The word of the LORD is a great deal of research activity in this area, and probabilistic algorithms have been fruitfully applied.
Evening, May 13, 2017
Sohu asked whether I wanted to help her with the error correction process. It was the highlight of my life thus far. It was like getting asked to debate philosophy with Aristotle, or play one-on-one against Michael Jordan. Did I want to study the kabbalah with Sohu West? My heart leapt at the thought.
So we walked through sunless streets until we reached a building on the perimeter, right up against the stone wall of the mountain. Sarah came with me, of course, I couldn’t help that, and Sohu led us up a staircase and down a long corridor to her study. Everywhere in the citadel seemed equally dreary, lit by fluorescent lights and built to exactly the sort of utilitarian specifications you would expect of a bunker, but Sohu’s study was full of books and a big oak table, and for a moment it reminded me of a hundred libraries and synagogues and classrooms I’d been in. The life of the mind was the same everywhere.
We started working. Usually the hardest part of these things is to add up the gematria value of all the different subsets of letters, but of course Sarah did it instantly. The second-hardest part was figuring out which chapter of the books had the equations you needed, but Sohu had a photographic memory and would think for a second, pull a volume off the fourth shelf on the far wall, open it up to chapter sixteen, and put her finger halfway down the first page.
“Um,” I said, trying to think quickly, “maybe if we see which Goldblum subsets are invariant under a temurah transformation, we could…” But Sohu interrupted. “For a non-supernally based Name like this one, that’s equivalent to a basic transformation of phonetic triplets,” she said. “Maharaj, 1992.” And before I could ask how she even knew that applied here, Sarah announced to us that all of the phonetic triplets checked out. By that point Sohu’s attention had been lost, and on she went to the next book, the next theory. “Any corresponding Psalms?” she asked, and before I could even remember exactly how many psalms there were Sarah shook her head and said that none of them corresponded.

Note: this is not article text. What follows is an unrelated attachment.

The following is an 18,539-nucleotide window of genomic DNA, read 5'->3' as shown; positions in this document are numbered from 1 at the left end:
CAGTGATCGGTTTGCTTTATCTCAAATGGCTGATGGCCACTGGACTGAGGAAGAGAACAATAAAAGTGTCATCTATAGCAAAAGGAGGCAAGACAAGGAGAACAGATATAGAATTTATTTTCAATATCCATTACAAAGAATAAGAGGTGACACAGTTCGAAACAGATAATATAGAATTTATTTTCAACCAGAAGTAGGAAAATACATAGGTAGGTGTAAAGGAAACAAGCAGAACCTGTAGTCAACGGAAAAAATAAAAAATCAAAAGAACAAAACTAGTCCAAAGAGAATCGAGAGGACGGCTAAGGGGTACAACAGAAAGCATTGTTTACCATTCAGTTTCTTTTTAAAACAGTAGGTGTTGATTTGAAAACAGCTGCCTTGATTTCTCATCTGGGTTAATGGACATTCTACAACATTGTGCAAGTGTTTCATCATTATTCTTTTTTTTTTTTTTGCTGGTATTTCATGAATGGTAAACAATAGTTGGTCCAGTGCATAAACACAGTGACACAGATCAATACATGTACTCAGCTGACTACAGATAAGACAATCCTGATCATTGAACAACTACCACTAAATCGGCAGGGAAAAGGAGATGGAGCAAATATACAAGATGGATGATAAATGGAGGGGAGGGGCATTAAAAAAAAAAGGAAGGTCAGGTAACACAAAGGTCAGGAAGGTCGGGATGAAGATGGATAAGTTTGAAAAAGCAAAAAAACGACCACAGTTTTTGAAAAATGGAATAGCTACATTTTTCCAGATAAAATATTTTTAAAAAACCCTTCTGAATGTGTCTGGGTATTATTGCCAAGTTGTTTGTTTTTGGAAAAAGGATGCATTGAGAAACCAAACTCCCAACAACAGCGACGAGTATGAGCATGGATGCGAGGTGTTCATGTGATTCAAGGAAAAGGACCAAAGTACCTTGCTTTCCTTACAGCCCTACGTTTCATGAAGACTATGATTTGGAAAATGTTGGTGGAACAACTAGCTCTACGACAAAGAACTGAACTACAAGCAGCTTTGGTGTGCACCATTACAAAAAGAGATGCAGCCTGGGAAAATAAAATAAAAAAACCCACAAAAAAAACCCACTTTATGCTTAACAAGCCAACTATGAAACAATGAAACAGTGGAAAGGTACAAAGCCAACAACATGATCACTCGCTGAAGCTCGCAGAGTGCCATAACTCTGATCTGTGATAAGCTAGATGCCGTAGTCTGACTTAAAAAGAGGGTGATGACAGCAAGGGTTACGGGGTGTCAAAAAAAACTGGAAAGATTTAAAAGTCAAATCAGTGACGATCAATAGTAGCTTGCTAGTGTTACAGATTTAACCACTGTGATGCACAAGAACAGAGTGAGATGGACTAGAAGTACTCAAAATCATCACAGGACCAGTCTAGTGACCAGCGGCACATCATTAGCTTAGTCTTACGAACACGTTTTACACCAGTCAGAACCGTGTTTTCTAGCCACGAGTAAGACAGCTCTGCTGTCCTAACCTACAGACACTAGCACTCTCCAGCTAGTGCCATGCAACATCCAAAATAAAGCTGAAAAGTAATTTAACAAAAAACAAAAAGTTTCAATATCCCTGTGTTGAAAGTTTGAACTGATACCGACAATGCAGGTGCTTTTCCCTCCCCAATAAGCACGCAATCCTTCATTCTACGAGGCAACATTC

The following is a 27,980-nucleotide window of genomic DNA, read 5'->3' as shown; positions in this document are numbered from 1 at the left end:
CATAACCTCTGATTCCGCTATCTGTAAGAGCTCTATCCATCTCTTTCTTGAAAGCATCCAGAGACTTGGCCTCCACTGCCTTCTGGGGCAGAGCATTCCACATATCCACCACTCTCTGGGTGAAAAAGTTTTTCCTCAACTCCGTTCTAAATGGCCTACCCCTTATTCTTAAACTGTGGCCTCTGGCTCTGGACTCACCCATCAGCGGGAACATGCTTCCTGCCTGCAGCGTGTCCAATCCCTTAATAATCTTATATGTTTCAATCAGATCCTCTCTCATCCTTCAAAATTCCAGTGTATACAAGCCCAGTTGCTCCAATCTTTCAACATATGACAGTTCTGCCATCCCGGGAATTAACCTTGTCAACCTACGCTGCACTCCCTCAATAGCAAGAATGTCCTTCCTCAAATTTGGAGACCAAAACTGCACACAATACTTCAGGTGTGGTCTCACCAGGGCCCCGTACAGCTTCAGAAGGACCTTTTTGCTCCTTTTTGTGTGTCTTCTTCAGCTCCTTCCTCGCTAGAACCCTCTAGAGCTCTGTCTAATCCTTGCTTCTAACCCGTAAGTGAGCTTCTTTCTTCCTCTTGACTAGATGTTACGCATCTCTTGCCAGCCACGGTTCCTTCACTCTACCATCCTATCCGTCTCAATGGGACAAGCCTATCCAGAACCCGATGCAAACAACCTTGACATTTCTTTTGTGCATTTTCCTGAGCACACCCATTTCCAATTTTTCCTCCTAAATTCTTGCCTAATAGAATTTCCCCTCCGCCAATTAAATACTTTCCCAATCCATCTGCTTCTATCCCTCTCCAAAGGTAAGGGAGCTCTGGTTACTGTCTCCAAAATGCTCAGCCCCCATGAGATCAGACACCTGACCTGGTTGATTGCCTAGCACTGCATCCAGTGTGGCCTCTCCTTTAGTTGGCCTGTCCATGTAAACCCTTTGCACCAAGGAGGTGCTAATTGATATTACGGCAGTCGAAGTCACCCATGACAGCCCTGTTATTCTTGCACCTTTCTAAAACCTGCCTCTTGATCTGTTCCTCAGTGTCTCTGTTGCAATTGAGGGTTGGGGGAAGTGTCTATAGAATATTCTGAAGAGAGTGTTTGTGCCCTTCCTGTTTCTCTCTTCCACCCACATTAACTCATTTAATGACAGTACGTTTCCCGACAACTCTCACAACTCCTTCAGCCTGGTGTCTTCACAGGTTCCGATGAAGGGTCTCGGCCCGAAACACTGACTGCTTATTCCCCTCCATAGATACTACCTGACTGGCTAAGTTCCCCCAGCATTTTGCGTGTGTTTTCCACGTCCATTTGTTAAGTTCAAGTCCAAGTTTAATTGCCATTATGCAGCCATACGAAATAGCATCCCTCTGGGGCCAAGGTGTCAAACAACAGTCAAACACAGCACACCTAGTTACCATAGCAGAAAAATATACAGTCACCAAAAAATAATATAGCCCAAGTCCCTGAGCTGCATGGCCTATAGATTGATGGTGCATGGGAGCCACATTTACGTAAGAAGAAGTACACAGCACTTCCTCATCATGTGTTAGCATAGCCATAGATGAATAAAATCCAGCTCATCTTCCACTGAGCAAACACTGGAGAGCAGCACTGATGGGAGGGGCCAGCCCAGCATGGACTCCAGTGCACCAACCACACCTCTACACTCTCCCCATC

“Sarah,” Sohu finally said, “how carefully did you confound Aaron’s memory?”
“What do you mean?” Sarah asked.
“I mean,” said Sohu, “that if someone randomly went in and switched a few letters, we would have corrected the Name twenty minutes ago, the first algorithm we tried. If someone really skilled in Kabbalah very carefully altered the Name to make sure that their victim could never correct it again, well – ” she gestured to the growing pile of books abandoned on the table ” – then it might be a little harder.”
“I knew Aaron was a kabbalist,” said Sarah. “I didn’t want to make it too easy for him.”
“Okay,” she finally said. “We’ll reconfigure the sephirot into partzufim and try it that way.” She started calculating furiously. “Lose the ayin,” she muttered to herself, “carry the tav, and…”.
Sarah interrupted. “And it just stays the same.”
“You know,” said Sohu. “If I wanted to confound a Name this badly, I’m not sure that I could.”
I thought I saw a sort of triumphant grin flash over Sarah’s face, but it disappeared quickly.
“We need some of the original building blocks back,” Sohu said. “Aaron, will you let me read your mind?”
“You can do that?
“I’m not good at it. What happened to you with the Drug Lord, I’m sure he was better. My father was better still. But it’s worth a try. I have a little training in chashmal.”
The overt meaning of “chashmal” is “electricity”.
The kabbalistic meaning is also “electricity”, but it’s complicated.
The prophet Ezekiel described certain angels as being chashmal, or surrounded by chashmal, or radating chashmal. Nobody entirely knew what he meant, but the translators of the Septuagint ventured a guess of “amber-colored” or “amber light”. Fast forward eighteen hundred years, and the original Zionist Jews were trying to reinvent the Hebrew language and needed a word for electricity. One of them, probably a kabbalist, pointed out that the English word “electricity” is generally believed to come from the Latin word “electricus”, meaning “amber”, because amber gave off a sort of static electric charge. But other etymologists believe it comes from the Phoenician word “elekron”, meaning “shining light”. Well, Hebrew already has a word meaning both “amber” and “shining light”, and that word was chashmal. So they stuck it in as “electricity” in the first Hebrew dictionary.
I once read an atheist tract that asked why God didn’t prove His omniscience by putting predictions about science or technology in the Bible. The answer is that He did and they’re just not thinking kabbalistically enough to notice. Any Israeli schoolchild can open up the Book of Ezekiel and see a 6th century BC prophet describe the angels he encounters as “glowing with electricity”.